If Build Back Better is passed, how do we ensure that everyone gets their fair share? How do we follow the money from the legislation? L. Joy brings Taifa Smith Butler to the front of the class to give us the action items we need to make sure our communities get the most out of it.
"Although credit scores never formally take race into account, they draw on data about personal borrowing and payment history that is shaped by generations of discriminatory public policies and corporate practices that limit access to wealth for Black and Latinx families."
"Black and Latinx borrowers [are] more likely to be denied credit than white borrowers and more likely to be charged higher interest rates [...]. [O]ne of many ways the financial deck is stacked against Black and brown consumers.”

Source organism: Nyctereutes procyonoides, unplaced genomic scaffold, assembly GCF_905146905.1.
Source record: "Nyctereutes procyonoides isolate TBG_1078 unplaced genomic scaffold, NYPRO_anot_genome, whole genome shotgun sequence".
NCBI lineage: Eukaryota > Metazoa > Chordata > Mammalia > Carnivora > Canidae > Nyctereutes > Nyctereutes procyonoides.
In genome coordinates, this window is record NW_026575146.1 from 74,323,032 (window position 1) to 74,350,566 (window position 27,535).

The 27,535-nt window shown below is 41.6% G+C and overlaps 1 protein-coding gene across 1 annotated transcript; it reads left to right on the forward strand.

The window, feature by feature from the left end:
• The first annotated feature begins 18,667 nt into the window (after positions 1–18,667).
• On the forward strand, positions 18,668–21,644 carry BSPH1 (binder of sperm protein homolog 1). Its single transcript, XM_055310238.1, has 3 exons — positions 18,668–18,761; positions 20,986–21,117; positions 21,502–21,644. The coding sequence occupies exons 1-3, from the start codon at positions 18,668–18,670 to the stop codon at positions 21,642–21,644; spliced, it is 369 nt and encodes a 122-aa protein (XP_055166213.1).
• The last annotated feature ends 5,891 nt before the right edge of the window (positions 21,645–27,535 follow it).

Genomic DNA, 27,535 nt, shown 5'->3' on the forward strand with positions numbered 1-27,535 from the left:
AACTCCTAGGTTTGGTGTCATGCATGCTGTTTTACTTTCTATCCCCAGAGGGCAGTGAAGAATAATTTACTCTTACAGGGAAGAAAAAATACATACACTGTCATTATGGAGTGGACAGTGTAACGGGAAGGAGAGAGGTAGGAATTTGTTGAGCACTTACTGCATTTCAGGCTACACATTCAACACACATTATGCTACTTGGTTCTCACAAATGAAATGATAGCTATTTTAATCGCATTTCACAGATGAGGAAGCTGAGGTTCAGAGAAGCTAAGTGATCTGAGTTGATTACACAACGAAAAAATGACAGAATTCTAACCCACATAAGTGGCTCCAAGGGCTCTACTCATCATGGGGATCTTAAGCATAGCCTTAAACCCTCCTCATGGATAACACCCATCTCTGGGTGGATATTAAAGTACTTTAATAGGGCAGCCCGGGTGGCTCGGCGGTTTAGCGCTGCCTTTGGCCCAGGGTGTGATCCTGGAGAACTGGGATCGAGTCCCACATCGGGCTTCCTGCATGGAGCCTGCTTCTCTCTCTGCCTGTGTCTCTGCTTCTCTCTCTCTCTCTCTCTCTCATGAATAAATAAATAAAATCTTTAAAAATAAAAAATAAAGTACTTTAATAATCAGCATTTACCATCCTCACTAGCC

“They collect our data without our permission. They profit from our data. They fail to invest in processes to verify accuracy. And their models are not transparent. This puts Black and Brown consumers at a serious disadvantage.”
The Biden administration should implement its public credit registry proposal to shift power away from an oligopoly that exercises inordinate control over consumers’ financial prospects and towards a fairer system that better respects consumers and reduces racial inequality.
“This is a microcosm of many intra-progressive, intra-left policy debates—whether it’s better to do something universal and achieve something with relative ease or ensure that only those struggling by some definition get relief."
States must now take swift action to design racially equitable voting systems—including dramatically scaling up vote by mail, while also maintaining accessible in-person voting—so communities are not disenfranchised this fall.